Of course, Ron Paul does not publish criticisms of Ron Paul on his website, nor refutations of his own various claims; if he's published a "Three Cheers for the Fed!" piece, I don't know about it.

So I find his claim that these pieces just keep on making it onto his website and into his newsletters (sometimes above the signature "Ron Paul") merely because of a studious commitment to strong-form non-discrimination against view points to be false and phony.

Obviously he exerts some degree of personal choice and discretion when he chooses to publish crap like this. Obviously he thinks this article has something important to tell us all -- indeed, he claims that 99% of it is "fantastic."

Reason has reprinted almost one-third of the article, or, by their accounting, 30%.

If 99% of the piece was "fantastic," that means that somewhere around 96% of the below must be "fantastic" as well:

The most serious blow of all is the dawning realization everywhere that Washington's crackpot conspiracy theory of 9/11 is false. Large numbers of independent experts as well as more than one hundred first responders have contradicted every aspect of Washington's absurd conspiracy theory. No aware person believes that a few Saudi Arabians, who could not fly airplanes, operating without help from any intelligence agency, outwitted the entire National Security State, not only all 16 US intelligence agencies but also all intelligence agencies of NATO and Israel as well.

Nothing worked on 9/11....

For the first time in history low temperature, short-lived, fires on a few floors caused massive steel structures to weaken and collapse. For the first time in history 3 skyscrapers fell at essentially free fall acceleration without the benefit of controlled demolition removing resistance from below.

Two-thirds of Americans fell for this crackpot story. The left-wing fell for it, because they saw the story as the oppressed striking back at America's evil empire. The right-wing fell for the story, because they saw it as the demonized Muslims striking out at American goodness. President George W. Bush expressed the right-wing view very well: "They hate us for our freedom and democracy."

...

Italians were among the first to make video presentations challenging Washington's crackpot story of 9/11. The ultimate of this challenge is the 1 hour and 45 minute film, "Zero." You can watch it here. [You can google this Truther movie if you like -- ace.]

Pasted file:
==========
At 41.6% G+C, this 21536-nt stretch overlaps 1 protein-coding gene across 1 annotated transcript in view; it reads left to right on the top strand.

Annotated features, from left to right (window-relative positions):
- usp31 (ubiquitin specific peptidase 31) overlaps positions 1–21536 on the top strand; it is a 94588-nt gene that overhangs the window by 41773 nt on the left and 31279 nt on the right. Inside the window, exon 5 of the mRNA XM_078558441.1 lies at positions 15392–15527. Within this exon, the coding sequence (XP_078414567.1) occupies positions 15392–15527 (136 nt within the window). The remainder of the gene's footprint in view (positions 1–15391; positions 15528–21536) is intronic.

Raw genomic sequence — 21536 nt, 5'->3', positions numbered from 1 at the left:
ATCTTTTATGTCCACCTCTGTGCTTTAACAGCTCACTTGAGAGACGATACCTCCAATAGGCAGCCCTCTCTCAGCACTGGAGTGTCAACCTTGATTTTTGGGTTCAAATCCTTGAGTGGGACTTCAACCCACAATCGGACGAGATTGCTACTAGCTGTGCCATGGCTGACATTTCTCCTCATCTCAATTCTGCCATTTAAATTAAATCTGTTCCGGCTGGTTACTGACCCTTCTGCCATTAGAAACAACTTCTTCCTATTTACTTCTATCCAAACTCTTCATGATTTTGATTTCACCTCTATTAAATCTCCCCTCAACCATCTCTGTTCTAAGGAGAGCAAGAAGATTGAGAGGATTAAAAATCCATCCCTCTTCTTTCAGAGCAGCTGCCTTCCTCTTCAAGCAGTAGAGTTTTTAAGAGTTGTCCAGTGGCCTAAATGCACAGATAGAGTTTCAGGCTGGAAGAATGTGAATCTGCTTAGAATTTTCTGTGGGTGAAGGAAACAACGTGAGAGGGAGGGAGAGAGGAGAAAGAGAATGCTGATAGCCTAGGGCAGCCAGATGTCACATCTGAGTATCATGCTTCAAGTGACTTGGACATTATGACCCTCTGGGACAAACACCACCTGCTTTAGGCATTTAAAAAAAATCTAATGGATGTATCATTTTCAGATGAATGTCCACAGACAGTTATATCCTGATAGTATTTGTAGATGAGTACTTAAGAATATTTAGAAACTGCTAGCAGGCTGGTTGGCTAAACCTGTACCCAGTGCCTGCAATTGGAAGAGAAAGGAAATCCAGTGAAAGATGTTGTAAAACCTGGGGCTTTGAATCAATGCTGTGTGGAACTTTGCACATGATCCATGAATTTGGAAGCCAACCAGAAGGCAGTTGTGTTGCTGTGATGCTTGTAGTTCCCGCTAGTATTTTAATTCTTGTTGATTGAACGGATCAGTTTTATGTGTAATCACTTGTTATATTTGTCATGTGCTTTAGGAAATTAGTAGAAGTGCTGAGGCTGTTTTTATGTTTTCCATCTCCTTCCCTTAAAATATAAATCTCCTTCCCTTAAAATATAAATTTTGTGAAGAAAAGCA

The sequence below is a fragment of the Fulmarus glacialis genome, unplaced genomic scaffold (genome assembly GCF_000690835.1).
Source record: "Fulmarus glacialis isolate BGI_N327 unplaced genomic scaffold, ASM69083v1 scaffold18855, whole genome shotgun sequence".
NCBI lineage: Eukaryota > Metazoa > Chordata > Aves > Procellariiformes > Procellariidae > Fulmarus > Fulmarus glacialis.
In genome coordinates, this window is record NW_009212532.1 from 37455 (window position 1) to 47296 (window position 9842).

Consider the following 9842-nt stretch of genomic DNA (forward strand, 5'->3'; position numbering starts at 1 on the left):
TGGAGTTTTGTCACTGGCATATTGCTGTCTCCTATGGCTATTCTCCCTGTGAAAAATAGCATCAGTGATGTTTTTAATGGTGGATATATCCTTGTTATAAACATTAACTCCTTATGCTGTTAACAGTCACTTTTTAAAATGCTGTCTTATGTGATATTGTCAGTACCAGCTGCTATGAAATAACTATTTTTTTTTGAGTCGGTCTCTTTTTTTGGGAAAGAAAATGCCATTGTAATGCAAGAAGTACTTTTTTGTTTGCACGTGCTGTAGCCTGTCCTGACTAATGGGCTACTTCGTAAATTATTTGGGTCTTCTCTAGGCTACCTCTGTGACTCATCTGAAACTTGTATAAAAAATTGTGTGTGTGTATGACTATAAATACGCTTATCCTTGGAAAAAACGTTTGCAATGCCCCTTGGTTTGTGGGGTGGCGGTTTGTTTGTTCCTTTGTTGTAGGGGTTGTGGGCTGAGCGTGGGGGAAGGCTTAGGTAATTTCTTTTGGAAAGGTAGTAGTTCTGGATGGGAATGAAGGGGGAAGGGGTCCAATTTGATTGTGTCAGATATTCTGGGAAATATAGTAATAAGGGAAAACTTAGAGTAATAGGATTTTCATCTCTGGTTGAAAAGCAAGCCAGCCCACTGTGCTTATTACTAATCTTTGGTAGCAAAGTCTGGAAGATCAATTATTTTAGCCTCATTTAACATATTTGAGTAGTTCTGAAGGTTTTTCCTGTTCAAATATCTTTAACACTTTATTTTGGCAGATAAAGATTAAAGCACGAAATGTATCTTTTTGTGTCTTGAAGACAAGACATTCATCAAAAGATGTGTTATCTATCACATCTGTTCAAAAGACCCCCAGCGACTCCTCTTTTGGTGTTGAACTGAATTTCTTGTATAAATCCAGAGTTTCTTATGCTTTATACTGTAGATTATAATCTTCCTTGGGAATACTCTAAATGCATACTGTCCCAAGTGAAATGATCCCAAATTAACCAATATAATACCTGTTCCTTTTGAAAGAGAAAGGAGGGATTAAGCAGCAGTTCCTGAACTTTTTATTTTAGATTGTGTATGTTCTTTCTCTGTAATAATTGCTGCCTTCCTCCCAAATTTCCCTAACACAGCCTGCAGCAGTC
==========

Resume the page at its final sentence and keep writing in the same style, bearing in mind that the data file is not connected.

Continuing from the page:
...

It is impossible for anyone who watches this film to believe one word of the official explanation of 9/11.

The conclusion is increasingly difficult to avoid that elements of the US government blew up three New York skyscrapers in order to destroy Iraq, Afghanistan, Libya, Somalia, Syria, Iran, and Hezbollah and to launch the US on the neoconservatives agenda of US world hegemony.

Paul goes on to claim that anyone who finds fault with him for continuing to peddle batshit-crazy conspiracy theories which appeal to infirm and broken minds are guilty of "political correctness."

It's not political correctness.

I know a lot of people on the right really dig conspiracy theories (as well as people on the left), but for people who take a more sober view of events and intentionality, who don't view at as an action-packed thriller movie in which all significant historical events are hatched by a conveniently-detestable Black Hat Villain or Black Hat Organization working the levers and dials of History, this mode of thinking is crude, childish, and deranged.

Human beings are not particularly well-suited for thinking about abstraction. When humans talk about the quantum-level world, we describe in terms of "orbitals" and "spin," even though those things have nothing at all to do with quantum mechanics, and in fact are deeply misleading.

But we need to relate these imponderable abstractions to something that makes sense to us on a gut level, something that we have some tangible appreciation for.

Large events and impersonal social forces are often too big to wrap our minds around. They are largely abstract, and hard for us to process. Conspiracy thinking reduces large impersonal forces to something the average human can comprehend: Human intention, human villainy.

We all understand that some people are just wicked and cruel. And thus wicked, cruel events are most easily digested as originating from something comprehensible -- these Black Hat Villains planned this all.

When horrible things happen, we have emotional reactions, of course. But emotion is geared to be directed at other human beings.

In fact, even when we know exactly who committed a particularly distressing and large evil act -- as in the case of 9/11, or JFK's assassination -- some of us still find the need to postulate larger villainies behind it all.

More emotionally satisfying villainies.

That a great man (so the thinking goes) like John F. Kennedy could have been killed by a failure, a loser, a broken Communist weakling like Lee Harvey Oswald is too much to bear.

Thus, John F. Kennedy must have been murdered by the "dark chatter" of the rightwing in Dallas 1963.

Or even, as Oliver Stone's film suggests: President Lyndon Baines Johnson. After all, who has the power to kill one Warrior King but another Warrior King?

This isn't about political correctness-- it's about an aversion to thinking that frankly isn't "political" at all.

This sort of thinking is Shadow Politics. What it really is a psychological reaction to the incomprehensible and quasi-religious mythmaking.

It may appear political -- it's designed to -- but what it really is a deep psychological drive to make some kind of tangible sense out of a chaotic world that seems too big, and inventing mythic stories to explain it all, scarcely any different than early humans sitting around the campfire and positing that each night, a great dark serpent devoured the sun, and each morning he vomited it back up.

This isn't about political correctness, because it's not even about politics in the first place.